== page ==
The Resilient Human Hypothesis

Standard
isolation

“Isolation” by xkcd

Are we trapped in our technology? Does media change what it means to be human? Is some new trend in media going to alter who we are? Do you ever yearn for the days when people could talk instead of [insert use of media here]? These are common concerns that have echoed throughout the world since (at least) Socrates. Before I go any further, I don’t mean to infer that these concerns are unfounded or totally incorrect. Clearly, media does change how we communicate: go back slightly more than two decades and you wouldn’t even be able to be bored by my blog because the World Wide Web wasn’t invented yet.

220px-randolph_scott-publicity

Randolph Scott went one step further and peaced out the day I was born.

The point being, I don’t think I need to convince anyone that media changes our society. What I am arguing, however, is that media doesn’t change what it means to be human.

There’s a fair amount of disagreement on what exactly humans need in our lives to be healthy and happy, but social contact with other humans is generally accepted as a fundamental part of our lives. So what gives? How can everything be different, yet nothing changed?

Here’s an aside that illuminates the idea a bit: remember how good movies used to be in the days before Michael Bay and the junk we have now? I do too. But we’re wrong. It’s just that, over time, the junk gets forgotten and the good stuff is kept. Well, they are forgotten unless you’re a masochist and love bad movies. (Hmm, that might make for a good blog post…)

masochism

I do make her watch cheesy movies, the worst I can find. (La la la!)

Right, so bad movies are forgotten. But so are failed attempts to redefine how we communicate. This brings us to the first formal statement of the Resilient Human Hypothesis:

Communication technologies and mediums that fulfill human needs for communication are the ones that permeate society and last a long time.

This is hard to demonstrate thoroughly since it’s a negative and not a whole lot of people are willing to share their utter failures with the world. But here’s an example: the chat room.

Yes, my friends, there was a time in the early days of the internet that strangers would join a shared text space and type words at each other in a real time dialog. They were popular for a while, but mostly they’re relegated to a niche. What do we have instead? Chat rooms with people we know or are accessible to our social circle. These are typically called group messages now instead of chat rooms. People in group messages are more real to us than strangers.

giphy

Ah, the glory days of the internet…(?)

So why the rise and fall of chat rooms? I’m sure there is more than one cause, but I’d be willing to bet that talking with strangers via text doesn’t quite scratch the “needs to be social” itch. It was the closest thing you could do a long time ago since group messaging a bunch of friends wasn’t possible, and not everyone was on the internet yet or as much. So it lasted as long as those circumstances lasted and then left the mainstream consciousness. Sure, we still communicate quasi-anonymously through spaces like reddit or tumblr. But usernames become recognizable as individuals, and it isn’t a real time conversation like a chat room.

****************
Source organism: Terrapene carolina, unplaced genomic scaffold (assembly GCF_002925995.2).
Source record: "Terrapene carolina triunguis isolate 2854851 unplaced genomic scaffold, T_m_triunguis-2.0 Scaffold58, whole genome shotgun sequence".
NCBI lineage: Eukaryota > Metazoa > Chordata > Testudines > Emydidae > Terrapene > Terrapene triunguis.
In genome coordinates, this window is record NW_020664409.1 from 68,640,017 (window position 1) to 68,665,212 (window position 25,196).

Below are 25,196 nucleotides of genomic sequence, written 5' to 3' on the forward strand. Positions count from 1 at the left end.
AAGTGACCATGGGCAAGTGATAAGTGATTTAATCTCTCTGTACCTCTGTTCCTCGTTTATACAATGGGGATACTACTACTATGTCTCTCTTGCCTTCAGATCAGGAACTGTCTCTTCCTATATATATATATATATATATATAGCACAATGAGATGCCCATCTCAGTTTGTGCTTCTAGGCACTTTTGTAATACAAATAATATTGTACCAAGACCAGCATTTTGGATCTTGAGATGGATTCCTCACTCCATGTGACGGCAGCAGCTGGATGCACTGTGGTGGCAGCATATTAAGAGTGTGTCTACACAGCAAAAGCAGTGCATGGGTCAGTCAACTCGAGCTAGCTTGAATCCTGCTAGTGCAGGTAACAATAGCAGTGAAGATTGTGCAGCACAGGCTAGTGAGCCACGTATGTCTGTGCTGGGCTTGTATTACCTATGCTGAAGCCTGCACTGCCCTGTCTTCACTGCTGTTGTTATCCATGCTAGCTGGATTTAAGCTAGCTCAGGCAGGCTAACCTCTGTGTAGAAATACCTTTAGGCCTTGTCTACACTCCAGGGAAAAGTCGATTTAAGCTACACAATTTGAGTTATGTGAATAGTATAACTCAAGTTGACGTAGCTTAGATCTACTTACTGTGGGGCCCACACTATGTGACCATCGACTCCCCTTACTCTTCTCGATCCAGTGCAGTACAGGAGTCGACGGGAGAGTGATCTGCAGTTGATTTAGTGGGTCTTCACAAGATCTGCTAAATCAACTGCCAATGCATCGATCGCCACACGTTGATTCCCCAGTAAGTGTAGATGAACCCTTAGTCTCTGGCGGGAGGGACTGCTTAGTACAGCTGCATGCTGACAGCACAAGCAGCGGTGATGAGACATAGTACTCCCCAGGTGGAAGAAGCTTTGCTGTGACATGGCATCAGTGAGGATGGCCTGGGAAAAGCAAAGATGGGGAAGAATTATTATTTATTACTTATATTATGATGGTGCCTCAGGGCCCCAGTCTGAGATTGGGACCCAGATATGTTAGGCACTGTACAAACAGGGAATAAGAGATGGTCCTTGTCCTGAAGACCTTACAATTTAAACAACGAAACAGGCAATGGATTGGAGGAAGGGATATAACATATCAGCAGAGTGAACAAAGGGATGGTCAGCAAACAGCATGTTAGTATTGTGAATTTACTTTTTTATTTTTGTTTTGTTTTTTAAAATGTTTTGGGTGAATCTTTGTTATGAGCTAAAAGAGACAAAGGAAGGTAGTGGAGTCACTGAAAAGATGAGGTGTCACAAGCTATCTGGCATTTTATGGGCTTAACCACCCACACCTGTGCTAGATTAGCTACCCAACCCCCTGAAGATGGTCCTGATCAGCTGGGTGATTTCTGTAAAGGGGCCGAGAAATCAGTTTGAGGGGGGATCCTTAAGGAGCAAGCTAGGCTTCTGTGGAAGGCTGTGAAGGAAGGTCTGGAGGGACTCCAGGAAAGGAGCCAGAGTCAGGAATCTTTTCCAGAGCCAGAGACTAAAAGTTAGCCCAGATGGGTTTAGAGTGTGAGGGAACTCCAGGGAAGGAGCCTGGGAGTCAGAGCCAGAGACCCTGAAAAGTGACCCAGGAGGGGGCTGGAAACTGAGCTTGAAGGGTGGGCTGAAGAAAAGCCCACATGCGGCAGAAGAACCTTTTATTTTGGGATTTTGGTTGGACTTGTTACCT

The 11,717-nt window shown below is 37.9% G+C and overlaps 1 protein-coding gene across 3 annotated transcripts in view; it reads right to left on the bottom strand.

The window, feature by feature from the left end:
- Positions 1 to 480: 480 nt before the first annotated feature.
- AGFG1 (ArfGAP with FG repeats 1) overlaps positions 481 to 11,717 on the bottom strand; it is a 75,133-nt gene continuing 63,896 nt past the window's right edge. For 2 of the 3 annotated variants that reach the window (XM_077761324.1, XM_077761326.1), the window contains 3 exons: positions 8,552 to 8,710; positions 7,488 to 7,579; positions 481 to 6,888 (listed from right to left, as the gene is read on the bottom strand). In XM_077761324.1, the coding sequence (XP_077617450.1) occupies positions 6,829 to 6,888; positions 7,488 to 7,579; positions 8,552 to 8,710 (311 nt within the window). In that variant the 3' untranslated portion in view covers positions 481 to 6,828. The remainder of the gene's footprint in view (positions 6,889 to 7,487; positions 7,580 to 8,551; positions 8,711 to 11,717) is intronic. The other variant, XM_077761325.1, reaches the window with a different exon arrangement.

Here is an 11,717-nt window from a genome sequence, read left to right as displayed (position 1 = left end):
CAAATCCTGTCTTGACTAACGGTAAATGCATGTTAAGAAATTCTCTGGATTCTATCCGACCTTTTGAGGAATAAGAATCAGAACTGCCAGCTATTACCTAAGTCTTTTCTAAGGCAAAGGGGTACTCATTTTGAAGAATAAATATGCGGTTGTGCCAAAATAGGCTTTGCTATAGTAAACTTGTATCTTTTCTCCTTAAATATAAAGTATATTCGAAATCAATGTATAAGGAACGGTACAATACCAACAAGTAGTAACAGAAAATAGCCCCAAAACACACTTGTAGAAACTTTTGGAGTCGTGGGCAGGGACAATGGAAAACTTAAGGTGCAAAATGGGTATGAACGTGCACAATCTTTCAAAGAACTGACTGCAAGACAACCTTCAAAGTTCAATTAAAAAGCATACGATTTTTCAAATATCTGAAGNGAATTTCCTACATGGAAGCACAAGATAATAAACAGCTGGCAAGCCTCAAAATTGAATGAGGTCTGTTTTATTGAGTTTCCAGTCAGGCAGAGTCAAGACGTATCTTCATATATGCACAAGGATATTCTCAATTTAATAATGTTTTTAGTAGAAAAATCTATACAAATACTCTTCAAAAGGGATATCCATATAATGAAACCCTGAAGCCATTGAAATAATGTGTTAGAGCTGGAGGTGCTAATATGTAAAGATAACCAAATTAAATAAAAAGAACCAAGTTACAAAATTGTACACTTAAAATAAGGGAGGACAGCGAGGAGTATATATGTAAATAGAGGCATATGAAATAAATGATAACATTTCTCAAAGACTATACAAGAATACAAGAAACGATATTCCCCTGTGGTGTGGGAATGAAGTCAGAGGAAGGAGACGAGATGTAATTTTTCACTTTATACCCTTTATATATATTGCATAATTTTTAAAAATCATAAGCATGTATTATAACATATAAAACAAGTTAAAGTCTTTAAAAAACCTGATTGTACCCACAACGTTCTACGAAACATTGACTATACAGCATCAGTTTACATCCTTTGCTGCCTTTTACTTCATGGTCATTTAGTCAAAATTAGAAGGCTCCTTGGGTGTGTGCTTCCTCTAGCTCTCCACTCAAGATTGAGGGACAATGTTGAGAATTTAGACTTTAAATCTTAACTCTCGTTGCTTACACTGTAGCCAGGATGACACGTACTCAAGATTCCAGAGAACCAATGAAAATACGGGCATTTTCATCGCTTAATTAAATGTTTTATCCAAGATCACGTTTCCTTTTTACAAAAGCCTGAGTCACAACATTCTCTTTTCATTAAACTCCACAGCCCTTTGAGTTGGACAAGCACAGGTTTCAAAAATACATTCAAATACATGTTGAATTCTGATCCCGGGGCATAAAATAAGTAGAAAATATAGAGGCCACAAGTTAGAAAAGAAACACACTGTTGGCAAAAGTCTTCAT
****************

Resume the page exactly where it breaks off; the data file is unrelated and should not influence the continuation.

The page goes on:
What does it all mean?

What I’m driving at is this: media works for us and not the other way around. We are too complex and too old of a species to be fundamentally changed by smartphones in just a few years. We have the same needs and desires as people from hundreds of years ago, so clearly the smartphone is serving us and not changing us on a fundamental level. And it isn’t just serving the individual, it’s serving the collection of individuals in our society.

Yes, the smartphone changes our environment in a litany of ways, but it is succeeding as a communication medium because it is scratching an itch to be social. We are still the same! And I would make an identical argument for any popular medium.

Let’s define music!

Standard

Goodness, I have written lots of word about music, but I’m not sure if I have ever thoroughly defined what I mean by “music.” In this post you’ll find my definition, of course, but I want to clarify right up front that this may read to be slightly antagonistic. In a sense it is meant to be, but ultimately it is about how to define music in the context of communication. I’m trying to push boundaries, not hurt feelings.

I don’t claim all of these thoughts as my own, but this may be a unique synthesis of standing ideas. I’ve also touched on some of these ideas in previous posts, but I wanted to put them all together.

Music describes a way of thinking about sound.

Music is a bit like the infamous Supreme Court ruling on pornography: it’s hard to define but when you’re presented with an example, you recognize it immediately. Once you start leaving the very obvious examples, it gets kind of hard to find the boundary between music and regular sound. That’s because music describes a way of thinking about sound, not a specific kind of sound.